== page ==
On the contrary, imposing what Coelho can sell. The plot of “Alef” is as follows (I’m not kidding): Coelho is in a spiritual crisis, and embarks on a journey with the Trans-Siberian railway. Young beautiful Hilal follows. She is a brilliant violinist ever was sexually abused as a child.
They have a strong meet five centuries ago. It was Coelho Dominicans monks and Hilal, a young woman accused of heresy. Coelho was too cowardly to defend her. Now he will release her, but not through the banal sexuality (as Hilal crave).
Naked in the narrow togsengen make the aging, wise man and the young, inquisitive girl, a painful spiritual journey through time and space – until they reach climax.
Older men and young women
Equally impressive until it is frightening Coelho’s self-image. The only thing Russia we meet in the book, Coelho fans who will worship him. If he looks out the window, it is not the Russian countryside, but “the world and the world’s secret places, poetry that is lost in time, and forgot the words in space.” Alternatively, he looks into the self and the infinite mysteries he holds ( beyond words.)
Like the “Alef”, has Coelho latest releases about older men (confusingly similar Coelho), which meets the young women who yearn for him sexually. The old man keeps wisely back.
But Coelho is not the spirit more than his example, reflects on the shaved pubic hair, as in his previous life as Dominicans monk sees the young naked girls consumed by the flames.
The question is whether Coelho still has a kind of warped spiritual message, or whether he just has a perverted old bastard. After reading the “Alef” I keep a button on the past.
The Google translation is not brilliant but you get the gist.
It begs the question, did this frustrated hag actually read Aleph or simply skim, as she clearly did not understand what she read.
She starts of saying Aleph is autobiographical, then later tells us the main character ‘confusingly similar Coelho’. Hmm, does our hack not know the meaning of autobiographical, or is her attention span that of a gnat and she loses the plot of her own garbage?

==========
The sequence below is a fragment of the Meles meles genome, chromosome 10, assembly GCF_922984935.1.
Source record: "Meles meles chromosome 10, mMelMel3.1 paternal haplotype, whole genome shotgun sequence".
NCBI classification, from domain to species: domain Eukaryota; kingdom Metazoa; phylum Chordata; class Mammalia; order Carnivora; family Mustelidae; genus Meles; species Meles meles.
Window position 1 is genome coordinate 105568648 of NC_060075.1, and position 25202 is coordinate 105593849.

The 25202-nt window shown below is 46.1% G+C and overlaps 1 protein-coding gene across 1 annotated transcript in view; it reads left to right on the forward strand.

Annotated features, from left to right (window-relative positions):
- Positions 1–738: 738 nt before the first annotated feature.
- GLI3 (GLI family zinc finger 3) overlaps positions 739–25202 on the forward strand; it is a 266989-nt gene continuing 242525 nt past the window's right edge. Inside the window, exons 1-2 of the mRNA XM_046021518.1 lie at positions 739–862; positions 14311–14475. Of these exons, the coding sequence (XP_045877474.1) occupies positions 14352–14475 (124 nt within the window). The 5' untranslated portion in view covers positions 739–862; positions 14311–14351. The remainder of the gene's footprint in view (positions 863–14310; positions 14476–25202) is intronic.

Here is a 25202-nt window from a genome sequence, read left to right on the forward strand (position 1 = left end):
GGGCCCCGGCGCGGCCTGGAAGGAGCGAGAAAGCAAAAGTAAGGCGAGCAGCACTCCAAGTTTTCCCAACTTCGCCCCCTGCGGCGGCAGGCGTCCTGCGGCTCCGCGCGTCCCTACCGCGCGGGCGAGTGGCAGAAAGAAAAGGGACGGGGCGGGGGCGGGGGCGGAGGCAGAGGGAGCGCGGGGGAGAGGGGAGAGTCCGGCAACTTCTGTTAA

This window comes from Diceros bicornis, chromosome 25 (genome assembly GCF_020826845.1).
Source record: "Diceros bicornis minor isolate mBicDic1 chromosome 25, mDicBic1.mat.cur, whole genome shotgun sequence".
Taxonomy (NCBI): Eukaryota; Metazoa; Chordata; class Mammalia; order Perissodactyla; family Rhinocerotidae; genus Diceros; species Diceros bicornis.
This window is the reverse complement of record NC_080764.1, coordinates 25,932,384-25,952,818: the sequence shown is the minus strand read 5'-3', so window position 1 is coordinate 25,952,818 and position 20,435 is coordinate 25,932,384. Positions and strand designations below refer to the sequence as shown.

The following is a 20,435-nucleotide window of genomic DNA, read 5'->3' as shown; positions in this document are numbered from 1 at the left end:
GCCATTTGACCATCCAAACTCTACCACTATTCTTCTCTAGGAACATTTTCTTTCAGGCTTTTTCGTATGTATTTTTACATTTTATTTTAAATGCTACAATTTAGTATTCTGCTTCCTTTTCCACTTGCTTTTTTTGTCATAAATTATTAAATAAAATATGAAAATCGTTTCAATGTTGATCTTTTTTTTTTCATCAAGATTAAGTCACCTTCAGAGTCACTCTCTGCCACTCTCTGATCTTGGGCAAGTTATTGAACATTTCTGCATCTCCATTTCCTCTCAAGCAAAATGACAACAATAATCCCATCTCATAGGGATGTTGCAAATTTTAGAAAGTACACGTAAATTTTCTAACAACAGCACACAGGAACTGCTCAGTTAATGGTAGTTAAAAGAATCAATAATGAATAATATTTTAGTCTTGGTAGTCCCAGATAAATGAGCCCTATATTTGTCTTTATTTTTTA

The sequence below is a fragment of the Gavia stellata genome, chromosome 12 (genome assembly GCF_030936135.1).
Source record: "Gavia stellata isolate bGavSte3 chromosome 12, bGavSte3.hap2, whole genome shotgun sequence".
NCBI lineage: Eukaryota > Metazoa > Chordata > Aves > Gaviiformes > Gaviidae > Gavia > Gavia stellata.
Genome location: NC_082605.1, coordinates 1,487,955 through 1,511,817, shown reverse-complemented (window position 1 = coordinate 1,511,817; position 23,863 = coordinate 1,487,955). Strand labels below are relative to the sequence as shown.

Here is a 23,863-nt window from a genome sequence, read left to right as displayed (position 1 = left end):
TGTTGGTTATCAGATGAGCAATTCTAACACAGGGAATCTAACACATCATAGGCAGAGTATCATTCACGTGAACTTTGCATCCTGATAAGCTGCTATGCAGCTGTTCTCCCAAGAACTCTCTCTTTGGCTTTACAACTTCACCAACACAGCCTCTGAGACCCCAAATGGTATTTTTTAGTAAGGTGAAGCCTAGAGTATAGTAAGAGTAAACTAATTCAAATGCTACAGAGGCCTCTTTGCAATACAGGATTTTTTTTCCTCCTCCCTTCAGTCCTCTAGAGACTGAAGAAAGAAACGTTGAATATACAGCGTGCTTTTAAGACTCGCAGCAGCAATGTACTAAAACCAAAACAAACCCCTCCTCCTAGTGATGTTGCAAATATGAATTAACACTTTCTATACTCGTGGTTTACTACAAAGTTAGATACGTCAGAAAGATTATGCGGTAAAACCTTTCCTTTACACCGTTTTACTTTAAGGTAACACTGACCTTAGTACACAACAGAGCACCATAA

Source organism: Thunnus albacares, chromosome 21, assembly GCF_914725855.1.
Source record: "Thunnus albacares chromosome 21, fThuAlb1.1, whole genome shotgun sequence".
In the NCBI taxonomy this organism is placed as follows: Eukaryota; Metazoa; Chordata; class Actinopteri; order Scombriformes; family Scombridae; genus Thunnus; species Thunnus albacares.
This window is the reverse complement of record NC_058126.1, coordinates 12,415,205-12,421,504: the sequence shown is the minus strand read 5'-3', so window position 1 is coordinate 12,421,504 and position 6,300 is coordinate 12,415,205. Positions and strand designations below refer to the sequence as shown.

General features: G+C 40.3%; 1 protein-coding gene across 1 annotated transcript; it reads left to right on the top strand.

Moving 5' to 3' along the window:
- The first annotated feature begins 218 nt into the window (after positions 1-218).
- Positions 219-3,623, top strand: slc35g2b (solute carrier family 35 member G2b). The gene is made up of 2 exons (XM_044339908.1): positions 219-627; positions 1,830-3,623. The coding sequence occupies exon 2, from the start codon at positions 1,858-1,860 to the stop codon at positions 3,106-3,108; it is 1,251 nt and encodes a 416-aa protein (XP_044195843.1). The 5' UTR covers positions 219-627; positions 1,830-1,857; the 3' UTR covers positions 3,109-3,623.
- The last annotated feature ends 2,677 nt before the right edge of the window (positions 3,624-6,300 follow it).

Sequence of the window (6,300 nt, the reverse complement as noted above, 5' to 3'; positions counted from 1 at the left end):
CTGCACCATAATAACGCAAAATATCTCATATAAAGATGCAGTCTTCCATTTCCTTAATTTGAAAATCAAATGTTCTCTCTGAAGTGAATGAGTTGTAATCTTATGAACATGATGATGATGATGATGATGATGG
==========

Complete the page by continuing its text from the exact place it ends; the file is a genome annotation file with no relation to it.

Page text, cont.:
This odious woman has abused her platform of writing a review of Aleph to launch a vicious personal attack on Paulo Coelho. It is clear she has not read Aleph, of if she did, did not comprehend as she clearly did not understand what she has read as she singularly fails to grasp what Aleph was about.
Aleph is not a travel guide to Siberia (she complains no Russians in it), it is a journey on the Trans-Siberian Railway. And yet Paulo Coelho does meet Russians en-route, he writes of many Russians he meets en-route. For example the Russian readers he dined with and the Russian gangsters, to name but one group. In her skimming, I can only assume she missed those bits.
She seems obsessed Paulo Coelho with a younger woman. Jealousy writ large?
The Iranians have recently been attacking Paulo Coelho as part of their anti-Western hysteria, but their attacks are mild in comparison. They have along way to go before they achieve this level of vitriol.
Had Cathrine Krøger bothered to read Aleph, as clearly she has not (or if she has is incapable of comprehending what she read), Paulo Coelho did not have a sexual relationship with Hilal, it was a friendship and conversation.
This so-called review is an insult to the readers of Dagbladet. Do they not deserve better?
And just in case all Norwegian journalists get tarred with the same brush, Rune Thomas Ege did excellent reporting from Oslo during the aftermath of the Utoya massacre. But then he writes for Verdens Gang newspaper, he was one of the first journalists on the scene at Utoya.
- Paulo Coelho on writing I
- Rune Thomas Ege reporting from Oslo
- Publication in Iran of I Hate Paulo Coelho
- Coelho’s thought rhyming with false mysticism
- Har Paulo Coelho blitt en pervers gammel gris?